TV & Film

Dalton Trumbo’s Papers

The blacklist forced Trumbo, above with actress Dolores Del Rio on the set of The Devil’s Playground, to use fake names for his work on films. Wisconsin Center for Film and Theater Research

The Hollywood blacklist blocked more than two hundred actors, directors, writers, and others from working in film and television during the late 1940s and 1950s.

Dalton Trumbo, the highest paid screenwriter in the business, made the list. Named one of the Hollywood Ten, he was cited for contempt of Congress as an unfriendly witness during its investigation aimed at rooting out communism during the McCarthy Era.

The blacklist effectively ended in 1960, when Trumbo received credit for the hit films Exodus and Spartacus. That same year, the UW’s speech and theater department formed the Wisconsin Center for Film and Theater Research, now one of the world’s major archives documenting the entertainment industry.

The center’s staff recognized the historical importance of the Hollywood Ten, and invited them to house some of their personal papers at the UW, says Mary Huelsbeck, the center’s assistant director. Trumbo was one of six who said yes.

Today, the center is home to Trumbo’s scripts, correspondence to family and friends, and more than two hundred audio recordings. The UW collection — filling forty-five boxes — received renewed interest in recent months with the release of the movie Trumbo, which garnered actor Bryan Cranston an Academy Award nomination for his portrayal of Trumbo.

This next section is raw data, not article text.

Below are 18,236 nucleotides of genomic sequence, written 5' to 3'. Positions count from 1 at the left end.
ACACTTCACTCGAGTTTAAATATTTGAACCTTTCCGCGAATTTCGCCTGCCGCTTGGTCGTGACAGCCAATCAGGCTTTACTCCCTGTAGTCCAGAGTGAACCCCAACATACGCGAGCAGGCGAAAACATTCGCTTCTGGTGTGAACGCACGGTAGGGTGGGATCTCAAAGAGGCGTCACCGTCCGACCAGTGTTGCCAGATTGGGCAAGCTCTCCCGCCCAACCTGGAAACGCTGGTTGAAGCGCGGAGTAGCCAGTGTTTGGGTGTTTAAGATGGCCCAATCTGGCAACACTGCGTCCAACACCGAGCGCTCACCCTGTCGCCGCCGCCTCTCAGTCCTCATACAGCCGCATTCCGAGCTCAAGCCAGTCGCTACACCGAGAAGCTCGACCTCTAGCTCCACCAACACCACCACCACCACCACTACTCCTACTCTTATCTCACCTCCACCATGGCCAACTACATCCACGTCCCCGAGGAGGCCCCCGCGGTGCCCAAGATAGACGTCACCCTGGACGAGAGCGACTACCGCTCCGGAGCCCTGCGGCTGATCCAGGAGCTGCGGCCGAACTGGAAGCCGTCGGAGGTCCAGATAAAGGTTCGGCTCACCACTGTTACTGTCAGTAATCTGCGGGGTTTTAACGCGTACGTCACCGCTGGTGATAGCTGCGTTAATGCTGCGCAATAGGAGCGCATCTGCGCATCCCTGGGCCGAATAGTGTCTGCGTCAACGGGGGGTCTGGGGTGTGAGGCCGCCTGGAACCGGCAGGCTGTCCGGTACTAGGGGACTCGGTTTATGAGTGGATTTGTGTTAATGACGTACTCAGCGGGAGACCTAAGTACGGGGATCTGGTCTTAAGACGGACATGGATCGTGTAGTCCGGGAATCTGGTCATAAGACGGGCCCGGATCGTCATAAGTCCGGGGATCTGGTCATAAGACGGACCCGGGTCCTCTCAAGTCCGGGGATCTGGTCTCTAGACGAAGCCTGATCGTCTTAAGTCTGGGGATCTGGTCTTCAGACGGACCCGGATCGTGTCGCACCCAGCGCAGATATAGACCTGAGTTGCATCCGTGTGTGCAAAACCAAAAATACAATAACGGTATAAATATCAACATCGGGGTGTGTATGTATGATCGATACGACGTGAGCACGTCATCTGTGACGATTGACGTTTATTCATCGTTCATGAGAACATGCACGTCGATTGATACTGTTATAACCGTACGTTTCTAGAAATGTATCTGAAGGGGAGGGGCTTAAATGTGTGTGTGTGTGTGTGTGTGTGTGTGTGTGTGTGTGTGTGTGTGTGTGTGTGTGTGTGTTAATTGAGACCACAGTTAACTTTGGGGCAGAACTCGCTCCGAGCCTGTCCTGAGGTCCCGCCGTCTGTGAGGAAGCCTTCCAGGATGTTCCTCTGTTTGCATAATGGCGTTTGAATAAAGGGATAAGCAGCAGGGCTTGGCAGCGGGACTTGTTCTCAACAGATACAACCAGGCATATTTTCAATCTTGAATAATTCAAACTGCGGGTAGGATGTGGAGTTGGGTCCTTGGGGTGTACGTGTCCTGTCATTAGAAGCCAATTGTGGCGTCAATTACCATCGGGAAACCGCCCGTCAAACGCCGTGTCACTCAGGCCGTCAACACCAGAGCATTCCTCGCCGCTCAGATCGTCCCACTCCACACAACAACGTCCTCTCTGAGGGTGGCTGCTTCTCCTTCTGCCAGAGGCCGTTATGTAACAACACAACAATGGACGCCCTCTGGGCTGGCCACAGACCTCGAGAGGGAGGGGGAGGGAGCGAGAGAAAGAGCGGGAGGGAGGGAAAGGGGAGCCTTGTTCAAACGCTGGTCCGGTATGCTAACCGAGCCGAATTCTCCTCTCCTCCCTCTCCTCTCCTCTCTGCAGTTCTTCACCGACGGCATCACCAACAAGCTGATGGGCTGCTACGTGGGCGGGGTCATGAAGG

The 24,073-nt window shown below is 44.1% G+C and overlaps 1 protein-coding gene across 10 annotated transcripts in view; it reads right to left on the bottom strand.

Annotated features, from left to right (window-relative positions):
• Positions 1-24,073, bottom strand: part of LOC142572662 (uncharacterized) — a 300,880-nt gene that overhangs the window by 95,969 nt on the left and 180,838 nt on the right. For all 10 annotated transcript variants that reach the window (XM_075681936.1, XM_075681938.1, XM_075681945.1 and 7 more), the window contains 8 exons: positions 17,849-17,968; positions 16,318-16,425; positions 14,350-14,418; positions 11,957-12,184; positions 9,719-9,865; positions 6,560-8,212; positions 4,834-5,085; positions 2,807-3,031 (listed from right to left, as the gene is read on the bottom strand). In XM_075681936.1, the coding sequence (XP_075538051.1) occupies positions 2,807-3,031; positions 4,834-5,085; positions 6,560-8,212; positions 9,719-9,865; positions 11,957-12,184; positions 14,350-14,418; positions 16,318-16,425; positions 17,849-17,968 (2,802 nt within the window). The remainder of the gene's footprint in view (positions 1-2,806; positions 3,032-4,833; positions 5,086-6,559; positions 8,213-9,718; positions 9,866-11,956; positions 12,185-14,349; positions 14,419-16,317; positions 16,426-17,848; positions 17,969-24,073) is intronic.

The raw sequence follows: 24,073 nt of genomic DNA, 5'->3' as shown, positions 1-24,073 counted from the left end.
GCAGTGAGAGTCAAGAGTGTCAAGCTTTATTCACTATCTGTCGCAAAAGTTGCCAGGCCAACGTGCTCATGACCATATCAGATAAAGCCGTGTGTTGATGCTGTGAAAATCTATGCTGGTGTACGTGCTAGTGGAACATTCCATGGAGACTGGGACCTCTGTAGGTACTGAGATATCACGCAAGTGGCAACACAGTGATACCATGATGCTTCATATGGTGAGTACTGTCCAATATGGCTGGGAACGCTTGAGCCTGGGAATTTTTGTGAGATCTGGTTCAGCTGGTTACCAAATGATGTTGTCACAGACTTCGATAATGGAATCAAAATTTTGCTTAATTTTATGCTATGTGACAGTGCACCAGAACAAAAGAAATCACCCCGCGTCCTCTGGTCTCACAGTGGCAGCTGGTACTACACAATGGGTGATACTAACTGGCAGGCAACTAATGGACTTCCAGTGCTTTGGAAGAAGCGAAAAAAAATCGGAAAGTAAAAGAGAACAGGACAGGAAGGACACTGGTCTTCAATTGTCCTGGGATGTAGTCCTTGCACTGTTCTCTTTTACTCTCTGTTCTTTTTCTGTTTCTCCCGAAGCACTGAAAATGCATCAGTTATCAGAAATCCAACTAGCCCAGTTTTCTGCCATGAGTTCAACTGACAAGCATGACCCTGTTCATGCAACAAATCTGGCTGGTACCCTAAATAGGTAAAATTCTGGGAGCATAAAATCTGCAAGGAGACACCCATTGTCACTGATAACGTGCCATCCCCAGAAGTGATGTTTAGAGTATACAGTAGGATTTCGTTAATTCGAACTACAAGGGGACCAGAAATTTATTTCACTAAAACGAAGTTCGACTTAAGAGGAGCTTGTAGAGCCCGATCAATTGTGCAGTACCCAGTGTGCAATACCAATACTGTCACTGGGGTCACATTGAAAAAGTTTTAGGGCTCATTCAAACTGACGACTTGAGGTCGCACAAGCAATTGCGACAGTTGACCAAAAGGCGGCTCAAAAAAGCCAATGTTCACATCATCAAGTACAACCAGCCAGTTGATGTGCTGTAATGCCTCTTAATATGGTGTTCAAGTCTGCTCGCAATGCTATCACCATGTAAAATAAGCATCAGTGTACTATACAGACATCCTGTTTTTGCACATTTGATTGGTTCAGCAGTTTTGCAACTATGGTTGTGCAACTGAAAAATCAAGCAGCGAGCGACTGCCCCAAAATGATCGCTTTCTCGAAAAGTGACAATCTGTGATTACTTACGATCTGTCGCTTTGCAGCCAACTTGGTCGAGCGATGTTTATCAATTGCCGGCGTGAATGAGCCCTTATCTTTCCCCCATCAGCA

Video: Preserving Trumbo’s Legacy

Trumbo’s papers reveal what it was like to try to keep working in an industry in which he could not use his name. The collection includes hate mail he received, letters to his wife and daughter during his eleven months in prison, and correspondence detailing the deals he made to keep writing scripts while still on the blacklist.

“Some of his best work during the period was actually material he wrote, but couldn’t sell under his own name,” says Jeff Smith MA’89, PhD’95, the center’s director and a professor of communication arts who has researched Trumbo’s efforts to get off the blacklist.

That work includes Roman Holiday and The Brave One, for which he won Academy Awards he could not collect. The first film was credited to another writer, and the second to one of the many pseudonyms Trumbo used on the black market. Smith says the Oscar victories aided the demise of the blacklist.

Still, Trumbo’s story is a potent reminder of how threats to free expression gain a foothold. “Every now and then,” Smith says, “we still have politicians who will float the idea that maybe we should investigate people because they’re not really quite American enough.”

Published in the Spring 2016 issue


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